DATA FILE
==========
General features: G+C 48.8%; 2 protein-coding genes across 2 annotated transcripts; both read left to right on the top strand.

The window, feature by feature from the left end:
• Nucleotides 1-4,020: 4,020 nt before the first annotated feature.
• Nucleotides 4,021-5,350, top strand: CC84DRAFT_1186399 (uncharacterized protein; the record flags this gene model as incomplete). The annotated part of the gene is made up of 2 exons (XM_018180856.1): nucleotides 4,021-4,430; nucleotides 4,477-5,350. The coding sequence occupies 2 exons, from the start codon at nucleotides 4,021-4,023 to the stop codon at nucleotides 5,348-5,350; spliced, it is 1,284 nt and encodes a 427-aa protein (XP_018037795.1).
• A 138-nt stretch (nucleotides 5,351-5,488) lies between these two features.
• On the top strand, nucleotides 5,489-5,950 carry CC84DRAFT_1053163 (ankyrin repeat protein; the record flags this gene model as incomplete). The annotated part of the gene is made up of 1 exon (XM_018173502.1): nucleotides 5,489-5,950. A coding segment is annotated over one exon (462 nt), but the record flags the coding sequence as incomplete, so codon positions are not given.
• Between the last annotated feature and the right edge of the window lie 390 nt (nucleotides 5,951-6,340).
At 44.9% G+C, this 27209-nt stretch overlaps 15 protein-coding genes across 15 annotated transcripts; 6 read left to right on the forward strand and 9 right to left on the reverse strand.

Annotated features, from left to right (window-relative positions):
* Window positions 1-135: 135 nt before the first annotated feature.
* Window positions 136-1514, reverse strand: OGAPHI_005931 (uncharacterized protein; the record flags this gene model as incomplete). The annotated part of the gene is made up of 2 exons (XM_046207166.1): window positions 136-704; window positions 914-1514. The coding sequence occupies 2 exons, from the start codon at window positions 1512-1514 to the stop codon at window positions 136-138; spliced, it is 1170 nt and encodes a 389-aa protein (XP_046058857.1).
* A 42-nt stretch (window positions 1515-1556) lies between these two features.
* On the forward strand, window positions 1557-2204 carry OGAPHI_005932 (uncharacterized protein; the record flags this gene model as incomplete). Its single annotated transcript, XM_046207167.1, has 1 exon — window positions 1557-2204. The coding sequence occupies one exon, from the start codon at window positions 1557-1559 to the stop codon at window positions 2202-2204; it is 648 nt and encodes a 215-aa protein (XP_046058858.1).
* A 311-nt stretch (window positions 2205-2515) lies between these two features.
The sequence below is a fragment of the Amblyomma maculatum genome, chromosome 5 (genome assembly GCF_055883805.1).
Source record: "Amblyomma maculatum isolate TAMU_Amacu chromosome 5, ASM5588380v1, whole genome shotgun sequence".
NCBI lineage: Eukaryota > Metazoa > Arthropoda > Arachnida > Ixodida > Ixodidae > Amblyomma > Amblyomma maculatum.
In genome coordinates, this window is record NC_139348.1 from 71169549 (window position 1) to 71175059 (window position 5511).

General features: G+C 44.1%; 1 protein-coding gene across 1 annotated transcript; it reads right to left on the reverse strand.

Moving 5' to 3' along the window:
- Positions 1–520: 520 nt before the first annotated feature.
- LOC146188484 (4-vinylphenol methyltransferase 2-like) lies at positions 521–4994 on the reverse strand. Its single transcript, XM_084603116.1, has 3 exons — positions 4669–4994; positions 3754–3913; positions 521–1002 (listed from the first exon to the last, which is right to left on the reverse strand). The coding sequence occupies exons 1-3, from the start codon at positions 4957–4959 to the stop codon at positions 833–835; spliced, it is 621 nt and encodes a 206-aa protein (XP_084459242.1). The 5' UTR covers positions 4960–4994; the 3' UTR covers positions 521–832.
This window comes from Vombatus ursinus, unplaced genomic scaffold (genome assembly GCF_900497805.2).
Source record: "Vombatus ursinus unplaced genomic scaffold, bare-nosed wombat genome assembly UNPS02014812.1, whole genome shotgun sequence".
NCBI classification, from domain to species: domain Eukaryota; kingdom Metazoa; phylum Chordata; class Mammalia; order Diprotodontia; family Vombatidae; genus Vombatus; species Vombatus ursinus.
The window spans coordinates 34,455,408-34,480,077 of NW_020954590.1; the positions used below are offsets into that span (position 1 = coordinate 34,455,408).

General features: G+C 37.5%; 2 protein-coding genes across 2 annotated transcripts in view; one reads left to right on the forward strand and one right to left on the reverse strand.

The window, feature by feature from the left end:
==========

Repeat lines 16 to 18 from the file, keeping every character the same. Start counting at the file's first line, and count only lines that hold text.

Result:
Source record: "Amblyomma maculatum isolate TAMU_Amacu chromosome 5, ASM5588380v1, whole genome shotgun sequence".
NCBI lineage: Eukaryota > Metazoa > Arthropoda > Arachnida > Ixodida > Ixodidae > Amblyomma > Amblyomma maculatum.
In genome coordinates, this window is record NC_139348.1 from 71169549 (window position 1) to 71175059 (window position 5511).